Employers across Connecticut, especially those in construction, manufacturing and other hazardous industries, should know what the most common factors are in workplace injuries. The National Safety Council has created a list after years of conducting safety audits, and its results can be eye-opening.
One major factor is poor housekeeping. Clutter can pose a trip hazard, or it could block fire exits, aisles and emergency exits. In addition, stacking up too many loads in warehouses can limit the effectiveness of sprinkler systems. Electrical hazards are a second factor, especially the use of multiple extension cords in a process known as "daisy-chaining."
Certain machinery also poses a risk, especially forklifts. Forklift operators are often rushed and, as a result, either drive quickly or take unsafe shortcuts like moving excessive loads. Also, employees may fail to utilize the proper lockout-tagout procedures, which are meant to keep certain machinery from producing hazardous energy or posing some other kind of harm.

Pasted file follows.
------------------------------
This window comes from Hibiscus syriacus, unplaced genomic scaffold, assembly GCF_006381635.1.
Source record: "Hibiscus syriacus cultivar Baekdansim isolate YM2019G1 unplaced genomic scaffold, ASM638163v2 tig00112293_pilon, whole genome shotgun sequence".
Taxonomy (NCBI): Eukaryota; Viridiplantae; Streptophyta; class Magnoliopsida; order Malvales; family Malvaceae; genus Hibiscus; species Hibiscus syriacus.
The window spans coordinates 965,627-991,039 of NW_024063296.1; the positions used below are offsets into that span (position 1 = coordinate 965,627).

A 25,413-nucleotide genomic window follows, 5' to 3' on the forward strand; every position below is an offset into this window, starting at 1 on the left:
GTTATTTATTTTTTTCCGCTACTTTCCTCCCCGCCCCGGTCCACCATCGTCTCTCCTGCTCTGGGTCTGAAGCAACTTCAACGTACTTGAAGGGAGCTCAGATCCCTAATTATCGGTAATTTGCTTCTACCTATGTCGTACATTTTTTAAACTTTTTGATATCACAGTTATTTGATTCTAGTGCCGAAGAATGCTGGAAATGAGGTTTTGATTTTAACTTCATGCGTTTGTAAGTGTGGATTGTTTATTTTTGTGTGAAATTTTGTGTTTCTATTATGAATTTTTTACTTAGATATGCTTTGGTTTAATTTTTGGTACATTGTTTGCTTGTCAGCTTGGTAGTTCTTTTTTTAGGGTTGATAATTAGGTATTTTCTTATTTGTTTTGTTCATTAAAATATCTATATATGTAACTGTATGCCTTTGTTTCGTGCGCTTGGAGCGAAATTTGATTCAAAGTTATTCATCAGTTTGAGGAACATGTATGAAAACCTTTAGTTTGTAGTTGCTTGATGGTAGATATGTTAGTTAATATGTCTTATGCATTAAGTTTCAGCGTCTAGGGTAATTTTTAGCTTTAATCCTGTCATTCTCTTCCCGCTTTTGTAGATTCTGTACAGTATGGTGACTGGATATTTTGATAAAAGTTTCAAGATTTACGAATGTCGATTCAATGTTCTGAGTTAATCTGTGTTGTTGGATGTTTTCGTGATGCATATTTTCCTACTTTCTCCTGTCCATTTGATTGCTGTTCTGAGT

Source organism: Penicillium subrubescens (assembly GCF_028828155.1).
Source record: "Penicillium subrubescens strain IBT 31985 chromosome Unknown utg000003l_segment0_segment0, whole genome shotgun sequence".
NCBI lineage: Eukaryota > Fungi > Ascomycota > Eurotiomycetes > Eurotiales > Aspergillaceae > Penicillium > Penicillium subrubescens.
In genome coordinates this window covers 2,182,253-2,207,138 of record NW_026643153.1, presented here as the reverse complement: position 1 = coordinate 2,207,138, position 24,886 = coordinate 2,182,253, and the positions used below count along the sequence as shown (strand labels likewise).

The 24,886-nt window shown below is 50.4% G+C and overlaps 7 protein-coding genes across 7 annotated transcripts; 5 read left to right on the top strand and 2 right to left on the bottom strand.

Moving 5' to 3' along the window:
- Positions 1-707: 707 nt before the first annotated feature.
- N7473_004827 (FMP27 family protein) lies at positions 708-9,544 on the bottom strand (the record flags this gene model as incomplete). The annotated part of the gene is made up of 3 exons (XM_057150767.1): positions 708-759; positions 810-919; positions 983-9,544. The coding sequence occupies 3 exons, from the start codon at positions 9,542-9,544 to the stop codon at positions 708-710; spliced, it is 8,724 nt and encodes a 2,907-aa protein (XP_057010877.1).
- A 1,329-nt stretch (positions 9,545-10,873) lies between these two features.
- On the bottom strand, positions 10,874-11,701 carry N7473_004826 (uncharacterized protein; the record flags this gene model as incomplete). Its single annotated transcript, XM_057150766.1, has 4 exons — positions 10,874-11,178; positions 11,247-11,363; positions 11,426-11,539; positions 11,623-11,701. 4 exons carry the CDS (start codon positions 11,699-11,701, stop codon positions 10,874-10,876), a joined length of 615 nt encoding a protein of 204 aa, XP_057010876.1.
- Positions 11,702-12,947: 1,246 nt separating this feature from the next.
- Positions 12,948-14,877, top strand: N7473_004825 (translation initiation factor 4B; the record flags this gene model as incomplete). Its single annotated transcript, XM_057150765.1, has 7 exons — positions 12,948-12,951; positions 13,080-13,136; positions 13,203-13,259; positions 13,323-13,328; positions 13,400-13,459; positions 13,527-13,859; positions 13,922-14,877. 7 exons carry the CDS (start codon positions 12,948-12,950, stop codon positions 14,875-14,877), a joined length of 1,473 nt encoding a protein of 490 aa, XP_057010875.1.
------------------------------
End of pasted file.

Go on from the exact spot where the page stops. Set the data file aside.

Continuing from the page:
Many companies endanger their employees by keeping dangerous chemicals around. It's important to dispose of chemicals once they are unnecessary; this is because some chemicals become unstable over time. Lastly, confined spaces can present workers with a hazardous atmosphere if employers do not conduct a thorough risk assessment.
Though negligence leads to many workplace injuries, not everyone decides to file a personal injury claim against the employer. Some take advantage of the benefits offered through the workers compensation program, which does not require workers to make a case against a negligent party. Filing for these benefits will actually waive the right to sue one's employer, so victims may wish to speak with a lawyer before they move forward. The lawyer may assess the claim, help file paperwork and strive for the maximum settlement allowed by the state. The program might also pay out death benefits to the family of the victim of a fatal workplace accident.